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Another Marijuana Myth Bites the Dust--The Real Gateway Drug is Alcohol

A study finds that the “gateway drug” effect is in fact accurate, but shifts the blame away from marijuana and onto the most pervasive and socially accepted drug: alcohol.

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That social misconception, largely driven by the sheer popularity of alcohol and the profits it generates for private industry, is diametrically opposed to the most current science available on drug harms.  A study published in 2010 in the medical journal Lancet ranked alcohol as the most harmful drug of all, above heroin, crack, meth, cocaine and tobacco. Even more striking: The Lancet study found that harms to others near the user were more than double those of the second most harmful drug, heroin.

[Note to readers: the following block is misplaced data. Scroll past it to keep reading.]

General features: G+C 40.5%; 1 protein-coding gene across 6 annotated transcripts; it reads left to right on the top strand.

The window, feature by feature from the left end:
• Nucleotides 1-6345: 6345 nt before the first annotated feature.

“This is a time of budget tightening,” Barry concluded. “Many social services are being cut. If you take [our findings] and apply them to a school health setting, we believe that you are going to get the best bang for your buck by focusing on alcohol.”

Stephen C. Webster is the senior editor of Raw Story, and is based out of Austin, Texas. He previously worked as the associate editor of The Lone Star Iconoclast in Crawford, Texas, where he covered state politics and the peace movement’s resurgence at the start of the Iraq war. Webster has also contributed to publications such as True/Slant, Austin Monthly, The Dallas Business Journal, The Dallas Morning News, Fort Worth Weekly, The News Connection and others. Follow him on Twitter at @StephenCWebster.

 
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